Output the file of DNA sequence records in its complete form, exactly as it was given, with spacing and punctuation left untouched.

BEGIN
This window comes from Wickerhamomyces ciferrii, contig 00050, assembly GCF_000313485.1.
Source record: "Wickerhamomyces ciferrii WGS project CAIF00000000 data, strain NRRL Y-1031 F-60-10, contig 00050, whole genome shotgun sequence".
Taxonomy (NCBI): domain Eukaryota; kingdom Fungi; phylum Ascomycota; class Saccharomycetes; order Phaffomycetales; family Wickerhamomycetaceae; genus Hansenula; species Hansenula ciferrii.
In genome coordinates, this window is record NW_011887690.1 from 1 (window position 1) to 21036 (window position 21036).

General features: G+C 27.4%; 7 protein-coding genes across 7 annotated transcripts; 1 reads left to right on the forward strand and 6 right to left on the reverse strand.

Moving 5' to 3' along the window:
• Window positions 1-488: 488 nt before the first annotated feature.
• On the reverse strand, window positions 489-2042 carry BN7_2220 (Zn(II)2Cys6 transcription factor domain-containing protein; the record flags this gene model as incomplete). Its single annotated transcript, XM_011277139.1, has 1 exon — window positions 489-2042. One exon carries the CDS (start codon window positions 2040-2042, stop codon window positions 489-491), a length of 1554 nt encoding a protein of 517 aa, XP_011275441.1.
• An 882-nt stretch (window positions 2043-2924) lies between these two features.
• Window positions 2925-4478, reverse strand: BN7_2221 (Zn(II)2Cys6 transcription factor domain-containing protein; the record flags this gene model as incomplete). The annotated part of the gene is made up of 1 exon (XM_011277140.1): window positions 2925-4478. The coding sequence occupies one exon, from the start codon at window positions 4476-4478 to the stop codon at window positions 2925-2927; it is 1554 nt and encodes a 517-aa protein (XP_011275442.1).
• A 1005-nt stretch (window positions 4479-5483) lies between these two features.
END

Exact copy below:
This window comes from Wickerhamomyces ciferrii, contig 00050, assembly GCF_000313485.1.
Source record: "Wickerhamomyces ciferrii WGS project CAIF00000000 data, strain NRRL Y-1031 F-60-10, contig 00050, whole genome shotgun sequence".
Taxonomy (NCBI): domain Eukaryota; kingdom Fungi; phylum Ascomycota; class Saccharomycetes; order Phaffomycetales; family Wickerhamomycetaceae; genus Hansenula; species Hansenula ciferrii.
In genome coordinates, this window is record NW_011887690.1 from 1 (window position 1) to 21036 (window position 21036).

General features: G+C 27.4%; 7 protein-coding genes across 7 annotated transcripts; 1 reads left to right on the forward strand and 6 right to left on the reverse strand.

Moving 5' to 3' along the window:
• Window positions 1-488: 488 nt before the first annotated feature.
• On the reverse strand, window positions 489-2042 carry BN7_2220 (Zn(II)2Cys6 transcription factor domain-containing protein; the record flags this gene model as incomplete). Its single annotated transcript, XM_011277139.1, has 1 exon — window positions 489-2042. One exon carries the CDS (start codon window positions 2040-2042, stop codon window positions 489-491), a length of 1554 nt encoding a protein of 517 aa, XP_011275441.1.
• An 882-nt stretch (window positions 2043-2924) lies between these two features.
• Window positions 2925-4478, reverse strand: BN7_2221 (Zn(II)2Cys6 transcription factor domain-containing protein; the record flags this gene model as incomplete). The annotated part of the gene is made up of 1 exon (XM_011277140.1): window positions 2925-4478. The coding sequence occupies one exon, from the start codon at window positions 4476-4478 to the stop codon at window positions 2925-2927; it is 1554 nt and encodes a 517-aa protein (XP_011275442.1).
• A 1005-nt stretch (window positions 4479-5483) lies between these two features.